Estimation of Tree Height and Stem Volume on Plots Using Airborne Laser Scanning
Airborne laser scanning has the ability to measure the vertical and horizontal structure of forest vegetation. The aim of this study is to investigate how measures derived from laser scanning data can be used in regression models for estimation of basal-area-weighted mean tree height and stem volume on 10 m radius field plots. Influence of laser scan angle on tree height estimation and on crown coverage area estimation is also investigated. The study area was located in southern Sweden (lat. 58°30′N, long. 13°40′E). The dominating tree species were Norway spruce (Picea abies L. Karst .), Scots pine (Pinus sylvestris L.) and birch (Betula spp.). Linear regression functions (R 2=0.89–0.91) used to predict basal-area-weighted mean tree height had a Root Mean Square Error (RMSE) of 1.45–1.56 m, corresponding to 10–11% of average height. Scanning angle was not significant for estimation of basal-area-weighted mean tree height. Two regression models were used for prediction of stem volume. The first model (R 2 = 0.90), with laser derived mean height together with laser derived crown coverage area as predicting variables, gave RMSE of 37 m3 ha-1, corresponding to 22% of average stem volume. The second model (R 2=0.82), with laser derived tree height together with laser derived stem number as predicting variables, gave RMSE of 43 m3 ha-1, corresponding to 26% of average stem volume. The results implies that airborne laser scanning, if combined with a field sample, has potential of retrieving information with high spatial resolution (10 m radius plot) about tree height and stem volume for a forest area. FOR. SCI. 49(3):419–428.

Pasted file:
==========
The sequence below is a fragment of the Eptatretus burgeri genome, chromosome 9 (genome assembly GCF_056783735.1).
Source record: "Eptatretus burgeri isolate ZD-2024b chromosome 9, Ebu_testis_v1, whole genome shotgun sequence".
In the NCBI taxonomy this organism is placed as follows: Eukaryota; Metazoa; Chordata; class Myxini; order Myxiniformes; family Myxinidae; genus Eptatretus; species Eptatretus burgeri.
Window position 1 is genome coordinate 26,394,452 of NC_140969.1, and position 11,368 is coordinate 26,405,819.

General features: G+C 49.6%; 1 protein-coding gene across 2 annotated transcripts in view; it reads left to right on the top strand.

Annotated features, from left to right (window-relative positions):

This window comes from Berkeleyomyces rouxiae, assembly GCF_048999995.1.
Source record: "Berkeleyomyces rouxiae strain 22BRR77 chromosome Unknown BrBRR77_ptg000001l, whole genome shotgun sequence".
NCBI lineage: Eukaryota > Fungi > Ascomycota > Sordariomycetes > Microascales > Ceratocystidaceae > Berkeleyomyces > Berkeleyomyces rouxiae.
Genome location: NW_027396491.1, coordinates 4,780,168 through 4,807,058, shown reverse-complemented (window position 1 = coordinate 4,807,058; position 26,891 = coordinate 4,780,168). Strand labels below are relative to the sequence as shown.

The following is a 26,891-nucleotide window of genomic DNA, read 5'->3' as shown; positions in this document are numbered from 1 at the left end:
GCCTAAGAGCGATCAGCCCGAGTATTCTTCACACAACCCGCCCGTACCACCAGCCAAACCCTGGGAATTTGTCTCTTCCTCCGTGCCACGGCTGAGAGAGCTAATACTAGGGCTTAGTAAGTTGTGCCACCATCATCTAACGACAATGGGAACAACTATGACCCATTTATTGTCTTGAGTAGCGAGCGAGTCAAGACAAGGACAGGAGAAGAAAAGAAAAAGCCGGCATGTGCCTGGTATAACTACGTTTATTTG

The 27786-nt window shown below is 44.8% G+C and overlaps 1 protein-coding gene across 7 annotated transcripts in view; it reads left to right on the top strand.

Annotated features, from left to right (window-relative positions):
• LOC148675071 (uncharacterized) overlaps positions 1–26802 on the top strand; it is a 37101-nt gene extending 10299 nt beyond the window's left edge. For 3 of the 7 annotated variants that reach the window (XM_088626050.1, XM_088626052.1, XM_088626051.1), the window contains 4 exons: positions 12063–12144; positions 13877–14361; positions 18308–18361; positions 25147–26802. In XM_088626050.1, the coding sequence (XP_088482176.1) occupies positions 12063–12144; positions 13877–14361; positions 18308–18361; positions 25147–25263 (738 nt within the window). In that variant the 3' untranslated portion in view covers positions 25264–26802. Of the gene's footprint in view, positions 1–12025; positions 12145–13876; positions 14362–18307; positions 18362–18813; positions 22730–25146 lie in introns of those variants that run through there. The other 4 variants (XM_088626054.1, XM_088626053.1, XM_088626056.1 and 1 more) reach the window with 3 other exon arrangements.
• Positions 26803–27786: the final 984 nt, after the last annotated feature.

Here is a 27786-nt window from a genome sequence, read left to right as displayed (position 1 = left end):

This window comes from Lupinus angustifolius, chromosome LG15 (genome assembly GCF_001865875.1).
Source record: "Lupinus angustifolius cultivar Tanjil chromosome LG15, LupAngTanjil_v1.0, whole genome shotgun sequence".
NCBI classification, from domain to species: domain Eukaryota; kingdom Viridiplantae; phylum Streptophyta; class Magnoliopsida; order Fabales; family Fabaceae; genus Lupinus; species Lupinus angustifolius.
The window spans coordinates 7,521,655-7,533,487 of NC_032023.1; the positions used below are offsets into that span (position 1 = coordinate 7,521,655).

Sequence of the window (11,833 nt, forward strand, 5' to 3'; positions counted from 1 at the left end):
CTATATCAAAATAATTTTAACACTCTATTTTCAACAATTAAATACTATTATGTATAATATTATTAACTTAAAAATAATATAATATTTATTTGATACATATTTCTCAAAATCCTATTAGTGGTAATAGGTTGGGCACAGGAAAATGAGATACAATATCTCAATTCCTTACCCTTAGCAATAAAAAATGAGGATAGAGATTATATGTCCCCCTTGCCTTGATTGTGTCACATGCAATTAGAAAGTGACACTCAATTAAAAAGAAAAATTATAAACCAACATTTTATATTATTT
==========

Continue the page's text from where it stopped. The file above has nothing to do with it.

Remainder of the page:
Keywords: LIDAR; environmental management; forest; forest inventory; forest management; forest resources; forestry; forestry research; forestry science; natural resource management; natural resources; scanning angle
Document Type: Miscellaneous
Affiliations: 1: Remote Sensing Laboratory, Department of Forest Resources Management and Geomatics, Swedish University of Agricultural Sciences, Umeå, Sweden, S-90183, Phone: +46(0)-90-7866596; Fax: +46(0)-90-141915 Johan.Holmgren@resgeom.slu.se 2: Research Scientist Remote Sensing Laboratory, Department of Forest Resources Management and Geomatics, Swedish University of Agricultural Sciences, Umeå, Sweden, S-90183, Phone: +46(0)-90-7866555 Mats.Nilsson@resgeom.slu.se 3: Professor Remote Sensing Laboratory, Department of Forest Resources Management and Geomatics, Swedish University of Agricultural Sciences, Umeå, Sweden, S-90183, Phone: +46(0)-90-7866198 Hakan.Olsson@resgeom.slu.se
Publication date: June 1, 2003
- Forest Science is a peer-reviewed journal publishing fundamental and applied research that explores all aspects of natural and social sciences as they apply to the function and management of the forested ecosystems of the world. Topics include silviculture, forest management, biometrics, economics, entomology & pathology, fire & fuels management, forest ecology, genetics & tree improvement, geospatial technologies, harvesting & utilization, landscape ecology, operations research, forest policy, physiology, recreation, social sciences, soils & hydrology, and wildlife management.
Forest Science is published bimonthly in February, April, June, August, October, and December.
2015 Impact Factor: 1.702
Ranking: 16 of 66 in forestry
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